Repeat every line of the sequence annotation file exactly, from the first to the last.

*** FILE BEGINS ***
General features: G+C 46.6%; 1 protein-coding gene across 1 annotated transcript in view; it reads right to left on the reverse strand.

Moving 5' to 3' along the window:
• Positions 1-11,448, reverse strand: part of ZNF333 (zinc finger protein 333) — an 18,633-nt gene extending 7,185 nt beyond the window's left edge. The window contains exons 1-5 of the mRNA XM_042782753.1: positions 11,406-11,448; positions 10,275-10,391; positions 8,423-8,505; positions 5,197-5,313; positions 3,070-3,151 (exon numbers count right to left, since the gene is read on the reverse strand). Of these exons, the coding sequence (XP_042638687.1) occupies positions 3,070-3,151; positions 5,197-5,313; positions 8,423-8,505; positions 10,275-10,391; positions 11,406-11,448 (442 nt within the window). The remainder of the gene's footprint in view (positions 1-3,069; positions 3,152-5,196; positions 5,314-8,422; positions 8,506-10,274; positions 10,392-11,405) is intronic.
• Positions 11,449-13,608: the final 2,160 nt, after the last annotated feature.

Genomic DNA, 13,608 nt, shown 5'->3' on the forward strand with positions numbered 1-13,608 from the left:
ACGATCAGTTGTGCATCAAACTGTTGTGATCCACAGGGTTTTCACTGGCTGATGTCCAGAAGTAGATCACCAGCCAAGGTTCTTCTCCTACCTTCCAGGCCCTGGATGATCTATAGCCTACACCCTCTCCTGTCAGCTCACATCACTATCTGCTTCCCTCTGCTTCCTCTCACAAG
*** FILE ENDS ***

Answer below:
General features: G+C 46.6%; 1 protein-coding gene across 1 annotated transcript in view; it reads right to left on the reverse strand.

Moving 5' to 3' along the window:
• Positions 1-11,448, reverse strand: part of ZNF333 (zinc finger protein 333) — an 18,633-nt gene extending 7,185 nt beyond the window's left edge. The window contains exons 1-5 of the mRNA XM_042782753.1: positions 11,406-11,448; positions 10,275-10,391; positions 8,423-8,505; positions 5,197-5,313; positions 3,070-3,151 (exon numbers count right to left, since the gene is read on the reverse strand). Of these exons, the coding sequence (XP_042638687.1) occupies positions 3,070-3,151; positions 5,197-5,313; positions 8,423-8,505; positions 10,275-10,391; positions 11,406-11,448 (442 nt within the window). The remainder of the gene's footprint in view (positions 1-3,069; positions 3,152-5,196; positions 5,314-8,422; positions 8,506-10,274; positions 10,392-11,405) is intronic.
• Positions 11,449-13,608: the final 2,160 nt, after the last annotated feature.

Genomic DNA, 13,608 nt, shown 5'->3' on the forward strand with positions numbered 1-13,608 from the left:
ACGATCAGTTGTGCATCAAACTGTTGTGATCCACAGGGTTTTCACTGGCTGATGTCCAGAAGTAGATCACCAGCCAAGGTTCTTCTCCTACCTTCCAGGCCCTGGATGATCTATAGCCTACACCCTCTCCTGTCAGCTCACATCACTATCTGCTTCCCTCTGCTTCCTCTCACAAG